Some of the recent developments in Parkdale include the Healthy Organic Parkdale Edibles (HOPE) garden in the Masaryk Park, south of Queen and on the west side of Cowan Avenue. This co…

Little India/Gerrard Street East of Toronto

Little India is a Toronto neighbourhood that is located along Gerrard Street East. The boundaries of this neighbourhood at Greenwood Avenue in the west and and Coxwell Avenue in the east. The area is one of the Toronto neighbourhoods with the most property crime.

The region is named “Little India” due to the the many Indian, Pakistani, Bangladeshi, Afghan and Sri Lankan restaurants, caf├ęs and stores in the area. The neighbourhood is sometimes known as the “Gerrard India Bazaar,” “Little Pakistan,” or “Little South Asia.” There are a number of events in the region that appeal to the different South Asian groups, including Diwali and Eid ul-Fitr festivals. The Festival of South Asia takes place in July each year in the neighbourhood. Gerrard Street is typically closed to traffic during the festival, but all businesses remain open as usual.

Changes for International Students Starting June 1, 2014

There are several changes to study permits starting June 1, 2014. Some of these new rules include the following:
Students must be enrolled in a designated institution. The list of designated institutions will be published soon.
Study permits will automatically allow eligible students to work part-time during the school year and full-time during breaks
Eligible international graduates can work full-time until a decision is made on their application for a Post-Graduation Work Permit
Study permits will expire 90 days after the student finishes their studies
In some situations, students can apply for a study permit from within Canada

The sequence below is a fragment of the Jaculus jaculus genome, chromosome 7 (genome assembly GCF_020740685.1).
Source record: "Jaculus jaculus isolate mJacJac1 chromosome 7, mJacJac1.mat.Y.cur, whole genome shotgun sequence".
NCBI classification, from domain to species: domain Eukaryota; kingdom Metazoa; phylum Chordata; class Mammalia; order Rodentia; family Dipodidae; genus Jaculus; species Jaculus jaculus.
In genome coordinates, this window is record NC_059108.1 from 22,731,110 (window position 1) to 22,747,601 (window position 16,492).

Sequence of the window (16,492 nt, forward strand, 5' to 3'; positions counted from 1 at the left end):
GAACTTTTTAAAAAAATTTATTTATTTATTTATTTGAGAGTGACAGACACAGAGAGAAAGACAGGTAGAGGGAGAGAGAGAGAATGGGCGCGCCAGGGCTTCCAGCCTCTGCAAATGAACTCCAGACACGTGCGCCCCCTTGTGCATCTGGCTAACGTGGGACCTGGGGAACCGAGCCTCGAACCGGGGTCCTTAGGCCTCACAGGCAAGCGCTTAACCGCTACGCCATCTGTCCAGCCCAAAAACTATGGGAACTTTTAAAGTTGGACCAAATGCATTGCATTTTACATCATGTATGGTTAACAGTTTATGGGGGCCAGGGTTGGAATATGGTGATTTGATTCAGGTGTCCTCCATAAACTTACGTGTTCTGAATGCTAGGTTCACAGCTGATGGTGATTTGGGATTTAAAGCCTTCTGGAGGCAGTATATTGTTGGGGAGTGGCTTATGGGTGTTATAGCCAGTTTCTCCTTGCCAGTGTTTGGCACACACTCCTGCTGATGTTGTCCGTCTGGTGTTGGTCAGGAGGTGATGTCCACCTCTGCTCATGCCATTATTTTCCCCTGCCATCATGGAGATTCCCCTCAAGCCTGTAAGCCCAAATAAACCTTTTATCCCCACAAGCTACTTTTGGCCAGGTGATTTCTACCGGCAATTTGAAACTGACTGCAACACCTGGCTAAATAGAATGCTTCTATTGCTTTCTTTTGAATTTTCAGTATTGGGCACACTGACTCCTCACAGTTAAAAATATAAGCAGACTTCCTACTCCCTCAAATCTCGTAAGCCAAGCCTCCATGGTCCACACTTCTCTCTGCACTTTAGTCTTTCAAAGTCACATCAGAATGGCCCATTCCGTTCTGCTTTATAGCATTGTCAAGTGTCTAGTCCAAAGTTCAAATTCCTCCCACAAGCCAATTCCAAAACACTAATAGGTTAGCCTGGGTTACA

Students who are currently studying at an institution that is not designated can finish their program as long as it is completed within the next 3 years.

Students who study for less than 6 months still don’t need a study permit. Students from some countries do need a visitor visa though.

A full description of the new rules can be found on the Citizenship and Immi…

Safety of Temporary Tattoos

Just because a tattoo is temporary, however, doesn't mean it’s risk free. Some consumers report reactions that may be severe and long outlast the temporary tattoos themselves. The risk varies, depending on what’s in the ink.

Can an Aspirin a Day Help Prevent a Heart Attack?

Scientific evidence shows that taking an aspirin daily can help prevent a heart attack or stroke in some people, but not in everyone. It also can cause unwanted side effects.
One thing is certain: You should use daily aspirin therapy only after first talking to your health care professional, who can weigh the benefits and risks.


Webster's Falls

Webster's Falls is a curtain waterfall 22 metres in height. Located at the Spencer Gorge / Webster's Falls Conservation area in Greensville, its source is Spencer Creek. It is one of two falls within the Spencer Gorge, and with a crest of 24 metres, it is the largest in the region. It is also probably the most popular and widely known fall in Hamilton, and has the biggest park associated with a waterfall. According to Joe Hollick, Webster's Falls has the highest number of vintage postcards bearing its image, suggesting that it was also the most frequently visited waterfall a century ago as well.

Porn star to run for mayor of Toronto

Nikki Benz is running for mayor of Toronto. The 32-year-old porn star officially announced her candidacy on Thursday, a day after the Canadian city's current mayor took a leave of absence to seek treatment for substance abuse. "For those who don't know, I'm running for mayor of Toronto and I have high concerns about our city's management," Benz said in a tongue-in-cheek video. "You can search my positions, but only if you're over 18."

Ancient Egyptians transported pyramid stones over wet sand

Physicists from the FOM Foundation and the University of Amsterdam have discovered that the ancient Egyptians used a clever trick to make it easier to transport heavy pyramid stones by sledge. The Egyptians moistened the sand over which the sledge moved. By using the right quantity of water they could halve the number of workers needed. The researchers published this discovery online on 29 April 2014 in Physical Review Letters.